What we do and don’t know about Prithvi Shaw

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Chippy tea (CC licensed by timdifford via Flickr)

You’re probably wondering why there’s a photo of a load of fried fish awaiting a greedy human receptacle up there. We’ll get to that. It won’t take too long, but you’ll have to be a little bit patient. Before we get to it, we want to talk about the nature of knowledge and also 18-year-old Prithvi Shaw’s hundred on debut for India.

The way we manage knowledge over the course of our lives is that we start out with none and we build a foundation. First of all we prod things and push things and shout at things and see what they do and through this process we start to work out some of the rules of our environment. We then begin to stack up little information Lego blocks on top of these foundations, building our own personal tower of knowledge.

Some people find themselves focusing a lot on one particular area – say music or physics – and they build a big high tower that everyone else finds really impressive. Most of us take a broader approach, slapping blocks on here there and everywhere and never hitting the same heights.

At a certain point in life, we reach a critical mass where we can’t really add more blocks without compromising the integrity of the structure. At this point our compulsion to add further blocks leads to other bits falling off and there’s nothing you can do about that. The orderly acquisition of information is over. You’ve reached peak knowledge and all that changes is what that body of knowledge comprises.

Sometimes a new Lego block of information means you lose a block from somewhere else. Sometimes it’s load-bearing and you lose a wall or a whole wing of the building. By the time you’re properly old, nothing really links together any more – you’re just mounds and mounds of random facts with nothing much linking it all together. This is when people generally become most interesting to talk to.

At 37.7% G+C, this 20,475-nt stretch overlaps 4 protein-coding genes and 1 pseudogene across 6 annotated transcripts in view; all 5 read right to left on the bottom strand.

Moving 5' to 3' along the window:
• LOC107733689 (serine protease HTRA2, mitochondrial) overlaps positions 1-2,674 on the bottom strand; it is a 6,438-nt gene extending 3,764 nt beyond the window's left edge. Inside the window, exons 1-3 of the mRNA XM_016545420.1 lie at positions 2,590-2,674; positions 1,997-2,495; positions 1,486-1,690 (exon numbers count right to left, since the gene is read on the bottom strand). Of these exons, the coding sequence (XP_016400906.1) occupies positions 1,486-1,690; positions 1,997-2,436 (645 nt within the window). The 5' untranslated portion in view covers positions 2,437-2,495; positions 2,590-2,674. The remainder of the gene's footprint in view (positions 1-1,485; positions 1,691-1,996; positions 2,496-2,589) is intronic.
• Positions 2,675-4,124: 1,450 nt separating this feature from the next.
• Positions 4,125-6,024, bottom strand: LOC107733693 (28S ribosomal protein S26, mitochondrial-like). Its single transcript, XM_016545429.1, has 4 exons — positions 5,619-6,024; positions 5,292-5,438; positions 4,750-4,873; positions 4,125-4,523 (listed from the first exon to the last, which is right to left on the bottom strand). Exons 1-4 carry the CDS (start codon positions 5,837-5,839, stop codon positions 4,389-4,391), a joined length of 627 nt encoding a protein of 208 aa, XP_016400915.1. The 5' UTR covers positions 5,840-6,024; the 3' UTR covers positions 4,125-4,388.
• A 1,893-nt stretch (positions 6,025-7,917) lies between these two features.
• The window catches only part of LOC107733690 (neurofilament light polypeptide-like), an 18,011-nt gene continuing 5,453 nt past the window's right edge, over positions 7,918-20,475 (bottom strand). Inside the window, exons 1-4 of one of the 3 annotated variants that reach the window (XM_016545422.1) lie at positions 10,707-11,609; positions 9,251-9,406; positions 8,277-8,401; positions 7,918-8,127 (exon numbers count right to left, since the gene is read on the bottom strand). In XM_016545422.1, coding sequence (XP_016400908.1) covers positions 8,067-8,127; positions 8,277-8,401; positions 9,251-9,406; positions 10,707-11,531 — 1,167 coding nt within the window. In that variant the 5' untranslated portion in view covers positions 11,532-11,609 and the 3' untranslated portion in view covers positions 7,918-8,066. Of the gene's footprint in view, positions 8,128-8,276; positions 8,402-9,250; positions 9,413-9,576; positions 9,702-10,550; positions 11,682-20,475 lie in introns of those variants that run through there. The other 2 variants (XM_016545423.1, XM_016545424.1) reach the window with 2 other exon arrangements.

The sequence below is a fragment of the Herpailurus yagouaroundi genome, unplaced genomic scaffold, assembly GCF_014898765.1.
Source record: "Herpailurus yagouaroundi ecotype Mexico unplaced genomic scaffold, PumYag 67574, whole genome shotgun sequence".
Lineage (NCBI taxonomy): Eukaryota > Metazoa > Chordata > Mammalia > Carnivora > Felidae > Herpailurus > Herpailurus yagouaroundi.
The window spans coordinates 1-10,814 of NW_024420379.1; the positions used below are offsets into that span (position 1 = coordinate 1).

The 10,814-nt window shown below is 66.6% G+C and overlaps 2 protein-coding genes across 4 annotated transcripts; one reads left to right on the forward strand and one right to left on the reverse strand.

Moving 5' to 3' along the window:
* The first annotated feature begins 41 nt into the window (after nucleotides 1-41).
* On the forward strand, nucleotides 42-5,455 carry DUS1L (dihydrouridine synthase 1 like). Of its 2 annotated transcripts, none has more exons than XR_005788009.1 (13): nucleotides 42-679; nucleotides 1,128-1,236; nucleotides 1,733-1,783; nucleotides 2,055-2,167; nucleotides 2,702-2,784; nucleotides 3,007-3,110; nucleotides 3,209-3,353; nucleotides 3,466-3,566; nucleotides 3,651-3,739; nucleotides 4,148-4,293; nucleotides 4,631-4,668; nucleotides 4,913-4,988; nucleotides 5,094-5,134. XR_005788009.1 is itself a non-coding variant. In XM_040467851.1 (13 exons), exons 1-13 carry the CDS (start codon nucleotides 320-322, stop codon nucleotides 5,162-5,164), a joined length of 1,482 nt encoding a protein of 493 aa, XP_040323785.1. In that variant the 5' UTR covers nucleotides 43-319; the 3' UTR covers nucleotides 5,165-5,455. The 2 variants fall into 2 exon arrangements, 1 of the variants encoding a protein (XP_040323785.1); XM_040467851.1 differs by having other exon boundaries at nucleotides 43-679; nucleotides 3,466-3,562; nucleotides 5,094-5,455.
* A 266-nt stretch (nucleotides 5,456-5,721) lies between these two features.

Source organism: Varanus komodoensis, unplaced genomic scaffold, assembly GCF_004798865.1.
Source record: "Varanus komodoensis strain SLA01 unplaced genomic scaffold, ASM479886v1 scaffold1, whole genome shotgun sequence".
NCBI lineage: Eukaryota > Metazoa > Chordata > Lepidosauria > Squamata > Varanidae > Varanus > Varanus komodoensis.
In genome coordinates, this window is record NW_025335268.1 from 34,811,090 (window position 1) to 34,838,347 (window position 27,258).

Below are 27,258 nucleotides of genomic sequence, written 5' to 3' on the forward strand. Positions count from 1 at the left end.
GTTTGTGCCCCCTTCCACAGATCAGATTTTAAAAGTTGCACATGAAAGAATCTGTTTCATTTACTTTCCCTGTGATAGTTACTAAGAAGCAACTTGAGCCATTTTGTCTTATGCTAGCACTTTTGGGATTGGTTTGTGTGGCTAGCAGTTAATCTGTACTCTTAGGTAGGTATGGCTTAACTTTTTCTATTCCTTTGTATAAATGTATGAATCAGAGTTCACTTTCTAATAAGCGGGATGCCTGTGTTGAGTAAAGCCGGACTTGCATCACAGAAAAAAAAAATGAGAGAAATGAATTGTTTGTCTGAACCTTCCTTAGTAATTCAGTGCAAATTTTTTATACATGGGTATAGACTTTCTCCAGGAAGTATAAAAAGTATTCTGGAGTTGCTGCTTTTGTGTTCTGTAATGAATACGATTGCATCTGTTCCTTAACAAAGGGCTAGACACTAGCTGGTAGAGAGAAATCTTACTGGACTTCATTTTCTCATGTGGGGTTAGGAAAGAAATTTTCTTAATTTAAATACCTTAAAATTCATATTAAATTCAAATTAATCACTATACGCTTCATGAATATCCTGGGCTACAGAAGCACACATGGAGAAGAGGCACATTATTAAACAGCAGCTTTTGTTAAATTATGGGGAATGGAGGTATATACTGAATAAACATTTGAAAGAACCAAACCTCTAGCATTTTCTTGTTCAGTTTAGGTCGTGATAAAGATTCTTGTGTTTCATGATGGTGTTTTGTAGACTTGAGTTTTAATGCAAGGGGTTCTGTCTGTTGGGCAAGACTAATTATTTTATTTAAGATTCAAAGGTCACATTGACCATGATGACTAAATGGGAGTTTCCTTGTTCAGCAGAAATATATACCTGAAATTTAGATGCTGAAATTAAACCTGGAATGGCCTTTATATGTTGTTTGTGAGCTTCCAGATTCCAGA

We found out a certain amount about Prithvi Shaw yesterday and we found out a bit more today. Lord knows what we’ve sacrificed for this, but it feels like there’ll be a whole Prithvi Shaw section of Lego architecture in coming years, so we might as well go with it.

Let’s start with today because what happened today is most relevant to his cricket career. Today Prithvi Shaw scored a debut Test hundred at a run a ball.

Today’s stories are mostly about how he’s only 18 and he’s already scoring Test hundreds and isn’t he the best thing ever. Either that or they’re getting stuck into the backlash nice and early and saying it was a flat pitch and a relatively toothless attack and this doesn’t prove anything.

Our take is that Shaw’s been talked up ever since he made 546 off 330 balls in a schools match, so this innings hints that he can handle ludicrous expectations fairly well and this is very important. For obvious reasons most people don’t get a chance to prove (or fail to prove) such a thing until they’ve played a great many Test matches.

Shaw also did some good batting and very little bad batting. We’d say today’s information leaves us with a broadly positive view of his prospects as a Test cricketer. The story is very much ‘to be continued’ though. (And honestly, that is the best part of any story. That’s when you’re still intrigued and your mind’s still trying to work things out.)

The knowledge we gained yesterday was different. Yesterday Prithvi Shaw hadn’t played Test cricket so the main things we learned related to his dietary preferences.

Back when he was 12 or 13, Shaw spent a term at Cheadle Hulme School, which is two or three miles away from where we used to live. According to the Mail on Sunday, he had a decent time but didn’t much like the food. The exception was fish and chips. (This is interesting to us because when we first went to India, we thought how mushy peas with salt and vinegar could pass as an Indian dish. Criminally, the Mail on Sunday neglects to report whether ‘fish and chips’ was in fact ‘fish, chips and mushy peas’ or even ‘fish chips, mushy peas and gravy’. )